Revision aid in coursework led to furore over grades

14th October 2005 at 01:00
A single teacher's revision aid left inside a pupil's GCSE maths coursework led an exam board to investigate cheating at a Welsh school, it has emerged.

Hundreds of teenagers at Cardiff's Fitzalan high school were given provisional grades this summer pending the inquiry by English exam board OCR.

But staff and pupils were celebrating this week after an appeal went in their favour and their final grades shot up. An appeal board partly upheld the school's complaint, concluding there was no evidence of cheating.

However, revised grades were based on teacher assessments and predictions - not coursework. It was acknowledged there had been a "breach of security"

but pupils should not be punished.

Headteacher Huw Jones-Williams said the school was delighted with the outcome.

The teacher's guidance paper, found in the pupil's coursework, was put down to an "administrative collation error". Mr Jones-Williams said measures would be put in place to ensure it did not happen again.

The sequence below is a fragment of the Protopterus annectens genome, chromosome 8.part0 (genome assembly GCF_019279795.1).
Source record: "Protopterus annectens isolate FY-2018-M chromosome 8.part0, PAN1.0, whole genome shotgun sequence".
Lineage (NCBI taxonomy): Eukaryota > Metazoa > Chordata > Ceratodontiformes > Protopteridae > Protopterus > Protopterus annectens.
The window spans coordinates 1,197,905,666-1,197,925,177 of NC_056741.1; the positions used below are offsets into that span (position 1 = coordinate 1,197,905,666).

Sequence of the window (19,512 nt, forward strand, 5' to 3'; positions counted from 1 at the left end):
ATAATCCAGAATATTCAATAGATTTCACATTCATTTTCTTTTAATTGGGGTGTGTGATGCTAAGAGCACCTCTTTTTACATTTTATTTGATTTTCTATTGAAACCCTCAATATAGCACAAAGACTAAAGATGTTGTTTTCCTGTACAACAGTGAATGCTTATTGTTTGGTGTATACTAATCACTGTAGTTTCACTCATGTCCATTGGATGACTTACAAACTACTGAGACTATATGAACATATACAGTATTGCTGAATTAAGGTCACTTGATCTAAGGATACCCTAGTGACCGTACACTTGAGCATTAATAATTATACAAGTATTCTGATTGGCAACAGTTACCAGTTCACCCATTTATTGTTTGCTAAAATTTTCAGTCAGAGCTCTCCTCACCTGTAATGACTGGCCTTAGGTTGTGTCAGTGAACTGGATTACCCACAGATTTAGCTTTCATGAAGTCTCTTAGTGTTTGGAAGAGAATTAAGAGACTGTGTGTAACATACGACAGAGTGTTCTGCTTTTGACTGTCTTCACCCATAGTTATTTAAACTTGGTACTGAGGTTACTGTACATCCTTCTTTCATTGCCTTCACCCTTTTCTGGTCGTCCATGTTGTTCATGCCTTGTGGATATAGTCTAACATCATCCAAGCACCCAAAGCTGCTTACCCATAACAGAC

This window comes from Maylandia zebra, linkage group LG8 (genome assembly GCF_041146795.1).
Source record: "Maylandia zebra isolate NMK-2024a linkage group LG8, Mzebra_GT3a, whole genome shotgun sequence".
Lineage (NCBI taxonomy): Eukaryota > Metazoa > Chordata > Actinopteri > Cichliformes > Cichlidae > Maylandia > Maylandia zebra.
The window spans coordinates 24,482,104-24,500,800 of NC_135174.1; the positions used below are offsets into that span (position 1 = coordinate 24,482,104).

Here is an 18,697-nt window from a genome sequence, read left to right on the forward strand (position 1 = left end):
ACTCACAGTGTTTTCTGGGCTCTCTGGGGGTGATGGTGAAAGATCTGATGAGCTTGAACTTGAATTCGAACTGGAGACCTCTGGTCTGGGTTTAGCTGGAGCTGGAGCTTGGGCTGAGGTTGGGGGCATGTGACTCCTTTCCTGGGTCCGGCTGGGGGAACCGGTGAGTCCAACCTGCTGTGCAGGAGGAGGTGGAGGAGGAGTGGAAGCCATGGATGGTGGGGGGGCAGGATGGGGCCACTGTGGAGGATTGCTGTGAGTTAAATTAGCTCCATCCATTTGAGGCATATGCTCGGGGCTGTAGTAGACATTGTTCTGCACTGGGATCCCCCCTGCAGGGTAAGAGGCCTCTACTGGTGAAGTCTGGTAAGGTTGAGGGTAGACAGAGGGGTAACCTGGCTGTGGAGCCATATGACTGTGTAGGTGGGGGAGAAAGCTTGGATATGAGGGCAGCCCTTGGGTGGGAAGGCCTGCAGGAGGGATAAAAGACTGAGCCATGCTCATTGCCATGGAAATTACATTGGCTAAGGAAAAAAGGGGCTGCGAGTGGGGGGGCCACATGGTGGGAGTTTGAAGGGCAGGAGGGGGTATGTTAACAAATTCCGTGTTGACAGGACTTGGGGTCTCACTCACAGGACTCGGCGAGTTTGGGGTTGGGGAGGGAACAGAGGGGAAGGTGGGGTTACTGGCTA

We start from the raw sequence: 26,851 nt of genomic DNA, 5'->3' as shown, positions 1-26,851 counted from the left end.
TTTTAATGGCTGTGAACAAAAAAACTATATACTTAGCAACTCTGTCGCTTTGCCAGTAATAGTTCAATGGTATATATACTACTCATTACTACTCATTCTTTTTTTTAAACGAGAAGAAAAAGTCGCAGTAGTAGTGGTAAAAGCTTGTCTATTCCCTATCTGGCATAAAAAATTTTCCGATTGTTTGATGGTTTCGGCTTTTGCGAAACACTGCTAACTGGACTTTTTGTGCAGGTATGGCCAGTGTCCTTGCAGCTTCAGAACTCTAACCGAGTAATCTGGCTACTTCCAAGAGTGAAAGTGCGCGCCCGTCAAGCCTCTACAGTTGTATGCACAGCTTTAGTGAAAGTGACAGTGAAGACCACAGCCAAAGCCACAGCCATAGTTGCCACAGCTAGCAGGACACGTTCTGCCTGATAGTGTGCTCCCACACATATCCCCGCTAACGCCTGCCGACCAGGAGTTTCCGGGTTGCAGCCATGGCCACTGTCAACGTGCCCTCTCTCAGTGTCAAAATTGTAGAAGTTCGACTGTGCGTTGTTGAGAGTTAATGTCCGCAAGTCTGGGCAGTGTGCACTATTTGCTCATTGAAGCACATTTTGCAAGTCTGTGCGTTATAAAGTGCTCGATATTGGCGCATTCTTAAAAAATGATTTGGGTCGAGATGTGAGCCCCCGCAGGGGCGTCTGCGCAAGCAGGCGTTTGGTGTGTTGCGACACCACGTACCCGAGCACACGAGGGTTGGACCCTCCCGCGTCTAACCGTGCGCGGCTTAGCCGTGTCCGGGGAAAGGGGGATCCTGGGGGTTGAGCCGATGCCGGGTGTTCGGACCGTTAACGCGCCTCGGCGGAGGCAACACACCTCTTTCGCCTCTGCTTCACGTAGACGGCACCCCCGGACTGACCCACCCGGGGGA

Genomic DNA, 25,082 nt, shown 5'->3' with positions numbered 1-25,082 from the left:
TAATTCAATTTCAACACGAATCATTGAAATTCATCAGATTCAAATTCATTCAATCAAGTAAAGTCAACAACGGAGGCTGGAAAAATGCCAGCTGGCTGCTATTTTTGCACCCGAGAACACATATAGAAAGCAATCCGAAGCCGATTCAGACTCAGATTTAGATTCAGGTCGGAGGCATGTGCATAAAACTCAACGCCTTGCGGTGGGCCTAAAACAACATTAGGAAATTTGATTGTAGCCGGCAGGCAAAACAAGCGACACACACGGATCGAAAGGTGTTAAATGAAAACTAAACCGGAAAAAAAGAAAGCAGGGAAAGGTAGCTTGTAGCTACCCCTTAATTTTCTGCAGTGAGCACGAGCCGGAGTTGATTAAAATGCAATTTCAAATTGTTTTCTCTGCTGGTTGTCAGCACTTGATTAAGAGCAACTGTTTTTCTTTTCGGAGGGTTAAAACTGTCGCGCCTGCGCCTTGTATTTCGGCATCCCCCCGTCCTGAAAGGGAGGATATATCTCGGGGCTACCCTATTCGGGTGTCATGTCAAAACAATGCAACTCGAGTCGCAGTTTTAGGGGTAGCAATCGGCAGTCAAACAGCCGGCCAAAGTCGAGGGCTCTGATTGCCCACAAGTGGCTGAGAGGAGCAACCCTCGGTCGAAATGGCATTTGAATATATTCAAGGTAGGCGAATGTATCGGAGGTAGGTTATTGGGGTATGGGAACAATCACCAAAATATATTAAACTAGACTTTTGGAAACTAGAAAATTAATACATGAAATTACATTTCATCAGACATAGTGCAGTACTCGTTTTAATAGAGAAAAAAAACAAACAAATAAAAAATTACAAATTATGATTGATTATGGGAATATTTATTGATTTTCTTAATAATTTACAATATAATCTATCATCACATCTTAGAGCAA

Maths coursework accounts for 20 per cent of the final marks on OCR's GCSE maths paper, and many of Fitzalan's borderline A*-C grade pupils, awarded a provisional D-grade in August, were facing the possibility of resits.

At that time, deputy head Barry Phillips said the decision to penalise every pupil was unfair, and said OCR's concerns over coursework related to only one pupil.

School representatives met with exam board officials in Cambridge earlier in the term before appealing against the decision. In the summer letters were sent out to parents explaining why their children's grades were lower than anticipated. A meeting was held on the first day of term to reassure parents and pupils.

Exam board OCR said the investigation should serve as a warning to other schools that if they fell foul of the rules they would be investigated.

Jennifer Roberts, OCR spokesperson, said: "Exam boards have stringent procedures in place to ensure that examinations are fair to all candidates.

This time it was decided not to punish the pupils."

Forty-four schools and colleges in Wales use OCR as an examining body for maths. Fitzalan high was the only one to be investigated over coursework content.

* nicola.porter@tes.co.uk

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